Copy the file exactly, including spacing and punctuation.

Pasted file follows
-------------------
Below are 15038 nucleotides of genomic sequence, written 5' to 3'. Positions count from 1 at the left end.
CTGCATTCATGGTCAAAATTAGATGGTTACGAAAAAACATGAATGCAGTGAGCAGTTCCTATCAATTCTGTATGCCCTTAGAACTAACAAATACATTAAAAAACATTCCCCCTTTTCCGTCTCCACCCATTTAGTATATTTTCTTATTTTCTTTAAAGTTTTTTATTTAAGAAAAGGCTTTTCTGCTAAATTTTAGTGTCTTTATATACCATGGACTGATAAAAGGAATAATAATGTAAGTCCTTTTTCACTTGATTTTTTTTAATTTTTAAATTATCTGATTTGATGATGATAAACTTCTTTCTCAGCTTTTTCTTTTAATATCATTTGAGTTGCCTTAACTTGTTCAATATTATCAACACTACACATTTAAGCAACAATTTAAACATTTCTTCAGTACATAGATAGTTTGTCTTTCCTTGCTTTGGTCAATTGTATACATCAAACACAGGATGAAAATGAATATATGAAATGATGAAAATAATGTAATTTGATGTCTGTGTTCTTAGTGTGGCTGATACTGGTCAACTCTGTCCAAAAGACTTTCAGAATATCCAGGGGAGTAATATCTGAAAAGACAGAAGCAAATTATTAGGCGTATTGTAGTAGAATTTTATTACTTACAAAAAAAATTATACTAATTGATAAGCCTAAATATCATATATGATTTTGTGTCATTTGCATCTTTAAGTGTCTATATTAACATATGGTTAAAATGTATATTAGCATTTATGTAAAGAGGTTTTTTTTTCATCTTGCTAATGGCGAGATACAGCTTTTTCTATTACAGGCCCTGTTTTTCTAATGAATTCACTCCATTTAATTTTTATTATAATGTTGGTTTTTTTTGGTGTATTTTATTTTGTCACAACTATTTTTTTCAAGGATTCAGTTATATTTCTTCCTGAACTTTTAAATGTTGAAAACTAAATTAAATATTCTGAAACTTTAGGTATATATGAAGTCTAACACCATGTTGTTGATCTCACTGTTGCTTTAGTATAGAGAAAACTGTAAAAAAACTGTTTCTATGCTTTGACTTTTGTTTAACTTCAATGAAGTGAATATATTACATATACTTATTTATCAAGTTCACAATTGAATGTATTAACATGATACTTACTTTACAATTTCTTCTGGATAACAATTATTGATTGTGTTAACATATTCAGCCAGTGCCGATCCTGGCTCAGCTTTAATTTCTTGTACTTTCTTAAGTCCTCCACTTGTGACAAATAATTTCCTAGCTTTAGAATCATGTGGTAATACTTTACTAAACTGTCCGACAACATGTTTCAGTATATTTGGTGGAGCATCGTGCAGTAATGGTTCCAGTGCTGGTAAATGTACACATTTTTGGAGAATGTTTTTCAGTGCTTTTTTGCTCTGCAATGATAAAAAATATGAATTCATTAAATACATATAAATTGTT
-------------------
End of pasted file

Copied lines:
Below are 15038 nucleotides of genomic sequence, written 5' to 3'. Positions count from 1 at the left end.
CTGCATTCATGGTCAAAATTAGATGGTTACGAAAAAACATGAATGCAGTGAGCAGTTCCTATCAATTCTGTATGCCCTTAGAACTAACAAATACATTAAAAAACATTCCCCCTTTTCCGTCTCCACCCATTTAGTATATTTTCTTATTTTCTTTAAAGTTTTTTATTTAAGAAAAGGCTTTTCTGCTAAATTTTAGTGTCTTTATATACCATGGACTGATAAAAGGAATAATAATGTAAGTCCTTTTTCACTTGATTTTTTTTAATTTTTAAATTATCTGATTTGATGATGATAAACTTCTTTCTCAGCTTTTTCTTTTAATATCATTTGAGTTGCCTTAACTTGTTCAATATTATCAACACTACACATTTAAGCAACAATTTAAACATTTCTTCAGTACATAGATAGTTTGTCTTTCCTTGCTTTGGTCAATTGTATACATCAAACACAGGATGAAAATGAATATATGAAATGATGAAAATAATGTAATTTGATGTCTGTGTTCTTAGTGTGGCTGATACTGGTCAACTCTGTCCAAAAGACTTTCAGAATATCCAGGGGAGTAATATCTGAAAAGACAGAAGCAAATTATTAGGCGTATTGTAGTAGAATTTTATTACTTACAAAAAAAATTATACTAATTGATAAGCCTAAATATCATATATGATTTTGTGTCATTTGCATCTTTAAGTGTCTATATTAACATATGGTTAAAATGTATATTAGCATTTATGTAAAGAGGTTTTTTTTTCATCTTGCTAATGGCGAGATACAGCTTTTTCTATTACAGGCCCTGTTTTTCTAATGAATTCACTCCATTTAATTTTTATTATAATGTTGGTTTTTTTTGGTGTATTTTATTTTGTCACAACTATTTTTTTCAAGGATTCAGTTATATTTCTTCCTGAACTTTTAAATGTTGAAAACTAAATTAAATATTCTGAAACTTTAGGTATATATGAAGTCTAACACCATGTTGTTGATCTCACTGTTGCTTTAGTATAGAGAAAACTGTAAAAAAACTGTTTCTATGCTTTGACTTTTGTTTAACTTCAATGAAGTGAATATATTACATATACTTATTTATCAAGTTCACAATTGAATGTATTAACATGATACTTACTTTACAATTTCTTCTGGATAACAATTATTGATTGTGTTAACATATTCAGCCAGTGCCGATCCTGGCTCAGCTTTAATTTCTTGTACTTTCTTAAGTCCTCCACTTGTGACAAATAATTTCCTAGCTTTAGAATCATGTGGTAATACTTTACTAAACTGTCCGACAACATGTTTCAGTATATTTGGTGGAGCATCGTGCAGTAATGGTTCCAGTGCTGGTAAATGTACACATTTTTGGAGAATGTTTTTCAGTGCTTTTTTGCTCTGCAATGATAAAAAATATGAATTCATTAAATACATATAAATTGTT